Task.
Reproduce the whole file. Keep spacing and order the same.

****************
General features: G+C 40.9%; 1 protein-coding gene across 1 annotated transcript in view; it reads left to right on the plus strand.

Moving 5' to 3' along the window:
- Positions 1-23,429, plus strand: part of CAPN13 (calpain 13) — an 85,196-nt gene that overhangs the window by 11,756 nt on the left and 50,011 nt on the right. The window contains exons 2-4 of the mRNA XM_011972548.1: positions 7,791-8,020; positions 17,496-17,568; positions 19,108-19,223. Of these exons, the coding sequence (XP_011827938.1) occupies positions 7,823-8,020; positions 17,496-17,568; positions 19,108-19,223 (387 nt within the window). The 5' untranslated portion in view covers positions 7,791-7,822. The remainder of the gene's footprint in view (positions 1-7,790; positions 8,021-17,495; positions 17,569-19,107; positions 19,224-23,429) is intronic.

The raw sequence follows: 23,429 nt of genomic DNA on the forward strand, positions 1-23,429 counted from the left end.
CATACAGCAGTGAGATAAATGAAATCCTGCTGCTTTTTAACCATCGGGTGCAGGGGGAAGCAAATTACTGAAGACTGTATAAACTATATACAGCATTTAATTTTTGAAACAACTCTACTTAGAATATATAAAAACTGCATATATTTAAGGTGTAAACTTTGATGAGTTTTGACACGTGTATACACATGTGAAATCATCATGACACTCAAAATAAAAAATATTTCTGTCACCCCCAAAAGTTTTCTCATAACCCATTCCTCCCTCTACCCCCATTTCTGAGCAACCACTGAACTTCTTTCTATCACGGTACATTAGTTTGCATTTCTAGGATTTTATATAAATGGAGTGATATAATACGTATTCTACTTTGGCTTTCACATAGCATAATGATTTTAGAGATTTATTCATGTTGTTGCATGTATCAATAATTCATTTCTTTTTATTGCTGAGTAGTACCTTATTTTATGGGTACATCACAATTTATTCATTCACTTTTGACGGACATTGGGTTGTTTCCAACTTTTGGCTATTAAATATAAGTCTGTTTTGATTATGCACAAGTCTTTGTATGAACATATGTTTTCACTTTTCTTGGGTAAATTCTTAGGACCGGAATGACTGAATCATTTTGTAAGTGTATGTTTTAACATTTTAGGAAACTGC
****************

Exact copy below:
General features: G+C 40.9%; 1 protein-coding gene across 1 annotated transcript in view; it reads left to right on the plus strand.

Moving 5' to 3' along the window:
- Positions 1-23,429, plus strand: part of CAPN13 (calpain 13) — an 85,196-nt gene that overhangs the window by 11,756 nt on the left and 50,011 nt on the right. The window contains exons 2-4 of the mRNA XM_011972548.1: positions 7,791-8,020; positions 17,496-17,568; positions 19,108-19,223. Of these exons, the coding sequence (XP_011827938.1) occupies positions 7,823-8,020; positions 17,496-17,568; positions 19,108-19,223 (387 nt within the window). The 5' untranslated portion in view covers positions 7,791-7,822. The remainder of the gene's footprint in view (positions 1-7,790; positions 8,021-17,495; positions 17,569-19,107; positions 19,224-23,429) is intronic.

The raw sequence follows: 23,429 nt of genomic DNA on the forward strand, positions 1-23,429 counted from the left end.
CATACAGCAGTGAGATAAATGAAATCCTGCTGCTTTTTAACCATCGGGTGCAGGGGGAAGCAAATTACTGAAGACTGTATAAACTATATACAGCATTTAATTTTTGAAACAACTCTACTTAGAATATATAAAAACTGCATATATTTAAGGTGTAAACTTTGATGAGTTTTGACACGTGTATACACATGTGAAATCATCATGACACTCAAAATAAAAAATATTTCTGTCACCCCCAAAAGTTTTCTCATAACCCATTCCTCCCTCTACCCCCATTTCTGAGCAACCACTGAACTTCTTTCTATCACGGTACATTAGTTTGCATTTCTAGGATTTTATATAAATGGAGTGATATAATACGTATTCTACTTTGGCTTTCACATAGCATAATGATTTTAGAGATTTATTCATGTTGTTGCATGTATCAATAATTCATTTCTTTTTATTGCTGAGTAGTACCTTATTTTATGGGTACATCACAATTTATTCATTCACTTTTGACGGACATTGGGTTGTTTCCAACTTTTGGCTATTAAATATAAGTCTGTTTTGATTATGCACAAGTCTTTGTATGAACATATGTTTTCACTTTTCTTGGGTAAATTCTTAGGACCGGAATGACTGAATCATTTTGTAAGTGTATGTTTTAACATTTTAGGAAACTGC